The global asset-management industry has recorded its strongest year of recovery since the 2008 financial crisis, as assets reached record levels and profits surged to near-all-time highs, according to The Boston Consulting Group (BCG).
BCG’s 12th annual study of the worldwide asset-management industry, entitled
‘Global Asset Management 2014: Steering the Course to Growth’
, reports that global assets under management (AuM) recorded a second consecutive year of solid growth, rising to US$68.7 trillion in 2013.
Industry profits in absolute terms surged to US$93bn, and profits as a percentage of revenues also made gains. Net flows of new assets to managers recorded their strongest post-crisis gains, also for the second year in a row.
“Asset management continues to rank among the most profitable industries, with operating margins close to their precrisis heights,” said Gary Shub, a Boston-based BCG partner and a co-author of the report. Operating margins, or profit as a percentage of net revenues, grew from 37% in 2012 to 39% in 2013, compared with a high of 41 percent before the crisis, according to BCG.
‘Little Room for Complacency’
“Despite the mostly positive picture, traditional asset managers have little room for complacency,” said Brent Beardsley, a Chicago-based BCG senior partner, global leader of the firm’s asset and wealth management segment, and another of the report’s co-authors. “The market continues to shift away from traditional managers’ main business of actively managed core assets, eroding their asset share in the global pool.”
Asset growth continues to be largely the result of rising equity markets, rather than new asset flows, the report notes. Net new flows of 1.6% of prior-year AuM – although the strongest since the crisis -remain a modest part of total growth, and most of those flows go to specialties, solutions, and nontraditional asset classes. The global profit pool remains under pressure in many markets.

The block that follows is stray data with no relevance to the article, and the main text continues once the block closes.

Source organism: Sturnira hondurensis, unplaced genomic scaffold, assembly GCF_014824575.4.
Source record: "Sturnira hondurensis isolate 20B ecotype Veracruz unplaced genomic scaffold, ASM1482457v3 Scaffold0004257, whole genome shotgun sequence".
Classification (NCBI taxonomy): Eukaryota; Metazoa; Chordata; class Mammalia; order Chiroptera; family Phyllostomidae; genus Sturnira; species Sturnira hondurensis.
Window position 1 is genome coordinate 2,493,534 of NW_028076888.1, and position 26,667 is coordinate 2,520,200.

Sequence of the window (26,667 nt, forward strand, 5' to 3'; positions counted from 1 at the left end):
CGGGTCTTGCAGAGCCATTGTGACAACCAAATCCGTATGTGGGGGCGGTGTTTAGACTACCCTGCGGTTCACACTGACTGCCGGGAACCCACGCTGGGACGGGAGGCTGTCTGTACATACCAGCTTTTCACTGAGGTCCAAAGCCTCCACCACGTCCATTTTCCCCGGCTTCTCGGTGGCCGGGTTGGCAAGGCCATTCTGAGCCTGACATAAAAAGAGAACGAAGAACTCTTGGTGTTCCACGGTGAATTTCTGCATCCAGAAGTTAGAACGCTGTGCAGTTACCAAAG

For all types of managers, the future looks increasingly complex, costly, and constrained by waves of regulation, the report says. It identifies five ‘disruptive trends’ that asset managers must confront in order to achieve profitable growth: regulatory change, the digital and data revolution, more demanding investors with a growing preference for non-traditional assets, new competitors providing non-traditional assets, and globalisation.
The report also says that tougher competition and more demanding customers are raising the bar on service. Asset managers need to shift focus from selling products to solving client problems, the report concludes.
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